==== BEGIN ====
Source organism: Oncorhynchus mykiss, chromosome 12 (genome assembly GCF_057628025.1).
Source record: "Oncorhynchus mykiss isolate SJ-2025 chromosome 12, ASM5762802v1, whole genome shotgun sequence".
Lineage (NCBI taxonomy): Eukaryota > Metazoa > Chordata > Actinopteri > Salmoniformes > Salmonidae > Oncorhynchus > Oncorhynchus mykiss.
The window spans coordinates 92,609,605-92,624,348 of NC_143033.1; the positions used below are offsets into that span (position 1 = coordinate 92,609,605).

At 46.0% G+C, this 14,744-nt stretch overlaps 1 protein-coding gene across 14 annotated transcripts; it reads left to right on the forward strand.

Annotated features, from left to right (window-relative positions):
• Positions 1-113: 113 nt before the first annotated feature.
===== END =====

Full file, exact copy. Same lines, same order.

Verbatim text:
Source organism: Oncorhynchus mykiss, chromosome 12 (genome assembly GCF_057628025.1).
Source record: "Oncorhynchus mykiss isolate SJ-2025 chromosome 12, ASM5762802v1, whole genome shotgun sequence".
Lineage (NCBI taxonomy): Eukaryota > Metazoa > Chordata > Actinopteri > Salmoniformes > Salmonidae > Oncorhynchus > Oncorhynchus mykiss.
The window spans coordinates 92,609,605-92,624,348 of NC_143033.1; the positions used below are offsets into that span (position 1 = coordinate 92,609,605).

At 46.0% G+C, this 14,744-nt stretch overlaps 1 protein-coding gene across 14 annotated transcripts; it reads left to right on the forward strand.

Annotated features, from left to right (window-relative positions):
• Positions 1-113: 113 nt before the first annotated feature.